Strong headline U.S. payrolls numbers on Friday initially boosted
the dollar against the yen, but it then erased those gains as
investors focused on less promising labor force and wages data as
well as the crisis in Ukraine.
The dollar lost further ground after a private survey showed China's
manufacturing activity remained weak in April, adding to signs that
the world's second-largest economy is losing momentum.
The data also dragged the growth-linked Australian dollar down
against the yen. China is Australia's biggest export market.
The greenback fell as low as 101.86 yen, its weakest level since
April 17 and down more than 1 yen from Friday's near one-month high
of 103.025 yen on trading platform EBS. It was last trading at 102,
still down on the day, with volumes very low on the Reuters Matching
Volumes are likely to be thin this week, with Japanese markets
closed on Monday and Tuesday for public holidays. Banks in London,
the biggest market, were also shut on Monday.
"There is risk aversion that is keeping the yen supported," said
Niels Christensen, FX strategist at Nordea, Copenhagen.
"Also, the dollar has been weighed down by the U.S. data which shows
wages are not growing fast enough to trigger worries about
inflation. As a result, tightening by the Fed is some way off, and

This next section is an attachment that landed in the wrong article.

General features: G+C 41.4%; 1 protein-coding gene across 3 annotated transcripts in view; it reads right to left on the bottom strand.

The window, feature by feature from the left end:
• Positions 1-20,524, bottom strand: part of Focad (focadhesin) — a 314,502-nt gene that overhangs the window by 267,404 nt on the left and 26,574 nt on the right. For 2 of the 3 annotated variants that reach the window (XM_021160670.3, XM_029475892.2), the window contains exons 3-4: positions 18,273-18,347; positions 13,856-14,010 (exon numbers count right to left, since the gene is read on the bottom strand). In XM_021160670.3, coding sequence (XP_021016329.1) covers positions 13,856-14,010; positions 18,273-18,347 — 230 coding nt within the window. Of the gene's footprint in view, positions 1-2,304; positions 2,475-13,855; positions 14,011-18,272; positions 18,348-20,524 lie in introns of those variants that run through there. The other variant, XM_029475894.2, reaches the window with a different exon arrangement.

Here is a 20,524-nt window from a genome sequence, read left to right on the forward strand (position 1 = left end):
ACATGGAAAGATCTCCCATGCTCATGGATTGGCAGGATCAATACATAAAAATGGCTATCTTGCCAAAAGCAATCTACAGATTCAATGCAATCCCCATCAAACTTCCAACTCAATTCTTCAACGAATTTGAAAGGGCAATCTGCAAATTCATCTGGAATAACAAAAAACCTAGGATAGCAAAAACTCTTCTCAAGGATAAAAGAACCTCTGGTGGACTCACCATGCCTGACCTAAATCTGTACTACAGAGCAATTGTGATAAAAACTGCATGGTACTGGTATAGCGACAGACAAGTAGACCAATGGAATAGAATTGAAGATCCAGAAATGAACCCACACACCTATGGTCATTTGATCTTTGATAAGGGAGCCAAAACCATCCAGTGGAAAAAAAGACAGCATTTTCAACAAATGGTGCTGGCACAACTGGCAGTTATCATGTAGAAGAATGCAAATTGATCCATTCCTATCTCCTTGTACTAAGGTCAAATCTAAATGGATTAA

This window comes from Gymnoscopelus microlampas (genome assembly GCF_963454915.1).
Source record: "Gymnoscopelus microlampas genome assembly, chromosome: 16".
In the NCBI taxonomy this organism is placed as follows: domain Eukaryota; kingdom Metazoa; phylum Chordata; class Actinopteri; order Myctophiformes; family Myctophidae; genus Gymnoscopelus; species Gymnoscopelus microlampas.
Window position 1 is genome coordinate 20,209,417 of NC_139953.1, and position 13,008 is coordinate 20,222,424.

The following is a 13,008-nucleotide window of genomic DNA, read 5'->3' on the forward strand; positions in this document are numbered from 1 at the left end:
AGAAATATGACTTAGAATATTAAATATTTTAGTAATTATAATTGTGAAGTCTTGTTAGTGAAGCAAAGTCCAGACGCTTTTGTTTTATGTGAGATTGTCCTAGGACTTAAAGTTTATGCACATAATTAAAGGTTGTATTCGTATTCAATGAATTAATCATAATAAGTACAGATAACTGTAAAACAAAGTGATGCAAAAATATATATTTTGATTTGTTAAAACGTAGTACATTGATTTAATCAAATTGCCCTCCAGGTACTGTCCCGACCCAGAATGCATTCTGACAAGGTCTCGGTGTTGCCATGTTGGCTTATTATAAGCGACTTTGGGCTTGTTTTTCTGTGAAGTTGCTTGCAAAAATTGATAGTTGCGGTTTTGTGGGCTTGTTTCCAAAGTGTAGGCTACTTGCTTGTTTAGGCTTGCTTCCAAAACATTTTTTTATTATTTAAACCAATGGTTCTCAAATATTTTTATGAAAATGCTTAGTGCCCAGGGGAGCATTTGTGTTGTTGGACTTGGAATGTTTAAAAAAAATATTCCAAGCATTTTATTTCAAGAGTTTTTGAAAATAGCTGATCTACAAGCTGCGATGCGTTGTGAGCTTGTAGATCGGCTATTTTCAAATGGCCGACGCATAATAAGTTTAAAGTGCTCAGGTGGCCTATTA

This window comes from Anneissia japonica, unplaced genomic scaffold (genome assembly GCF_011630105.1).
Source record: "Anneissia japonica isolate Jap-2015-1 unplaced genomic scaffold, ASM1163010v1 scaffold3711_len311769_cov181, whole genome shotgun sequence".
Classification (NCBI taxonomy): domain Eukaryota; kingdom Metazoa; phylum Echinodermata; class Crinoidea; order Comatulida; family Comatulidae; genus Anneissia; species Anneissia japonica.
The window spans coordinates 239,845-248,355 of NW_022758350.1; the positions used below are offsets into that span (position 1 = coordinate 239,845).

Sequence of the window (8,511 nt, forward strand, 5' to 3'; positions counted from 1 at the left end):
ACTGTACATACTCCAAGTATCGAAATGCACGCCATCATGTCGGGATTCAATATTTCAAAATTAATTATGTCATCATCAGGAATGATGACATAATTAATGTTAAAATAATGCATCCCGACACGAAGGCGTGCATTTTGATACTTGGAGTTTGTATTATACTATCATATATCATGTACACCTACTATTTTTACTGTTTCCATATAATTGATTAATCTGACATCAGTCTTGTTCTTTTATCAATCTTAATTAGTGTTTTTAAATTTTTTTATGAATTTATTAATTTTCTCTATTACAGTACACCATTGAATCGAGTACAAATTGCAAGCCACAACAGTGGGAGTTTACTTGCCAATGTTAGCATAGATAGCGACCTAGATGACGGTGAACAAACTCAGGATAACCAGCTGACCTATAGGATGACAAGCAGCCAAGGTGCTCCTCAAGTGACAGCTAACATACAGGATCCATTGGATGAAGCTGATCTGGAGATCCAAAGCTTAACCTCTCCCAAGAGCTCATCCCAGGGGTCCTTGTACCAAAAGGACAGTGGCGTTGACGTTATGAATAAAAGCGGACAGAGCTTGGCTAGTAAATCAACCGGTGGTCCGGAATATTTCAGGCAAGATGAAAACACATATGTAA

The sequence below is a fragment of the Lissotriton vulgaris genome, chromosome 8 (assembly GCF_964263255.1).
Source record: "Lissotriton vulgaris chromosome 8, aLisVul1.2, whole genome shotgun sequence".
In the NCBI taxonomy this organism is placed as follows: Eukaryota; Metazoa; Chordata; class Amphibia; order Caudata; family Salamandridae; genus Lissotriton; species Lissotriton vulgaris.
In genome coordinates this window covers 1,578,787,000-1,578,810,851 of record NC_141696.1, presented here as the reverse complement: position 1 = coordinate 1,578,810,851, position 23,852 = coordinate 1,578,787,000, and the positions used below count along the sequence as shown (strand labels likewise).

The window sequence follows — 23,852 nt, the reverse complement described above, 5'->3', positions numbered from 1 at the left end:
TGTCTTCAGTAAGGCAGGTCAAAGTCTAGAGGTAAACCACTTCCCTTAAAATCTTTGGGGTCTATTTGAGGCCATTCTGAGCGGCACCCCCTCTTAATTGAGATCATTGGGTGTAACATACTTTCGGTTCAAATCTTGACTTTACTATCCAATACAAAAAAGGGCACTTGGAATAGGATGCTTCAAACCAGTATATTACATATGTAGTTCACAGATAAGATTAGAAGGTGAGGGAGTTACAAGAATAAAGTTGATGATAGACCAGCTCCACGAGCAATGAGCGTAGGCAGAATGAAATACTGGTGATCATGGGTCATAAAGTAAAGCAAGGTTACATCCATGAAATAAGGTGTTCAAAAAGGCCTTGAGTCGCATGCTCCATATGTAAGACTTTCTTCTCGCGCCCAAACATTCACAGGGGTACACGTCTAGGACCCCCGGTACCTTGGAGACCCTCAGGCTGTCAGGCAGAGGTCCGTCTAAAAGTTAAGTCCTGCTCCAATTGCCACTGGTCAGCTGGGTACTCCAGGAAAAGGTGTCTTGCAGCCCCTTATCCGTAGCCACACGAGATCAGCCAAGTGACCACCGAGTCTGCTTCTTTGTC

that is not helping U.S. yields."
Even though U.S. employers hired workers at the fastest rate in more
than two years in April, there was a large increase in the number of
people dropping out of the labor force, and weak wage growth.
[to top of second column]
Further undermining the dollar was a drop in U.S. Treasury yields,
particularly at the long end. The benchmark ten-year yield plumbed a
three-month low of 2.57 percent and was last at 2.59 percent.
The dollar will probably stay on the defensive against the yen in
the near term, especially since market positioning is still probably
tilted toward favorable dollar bets, said Satoshi Okagawa, senior
global markets analyst for Sumitomo Mitsui Banking Corporation in
"In the short term, it (the dollar) will probably stay heavy,"
The yen rose broadly, with the euro shedding 0.2 percent to 141.55
yen, and the Australian dollar 0.2 percent to 94.64 yen.
The euro was steady at $1.38715, holding above Friday's intraday low
It rose to 9.0572 crowns after data showed Swedish industrial
production fell 3.8 percent in March, adding to fears about a sharp
slowdown and possible deflation.
(Additional reporting by Masayuki Kitano in SINGAPORE; Editing by
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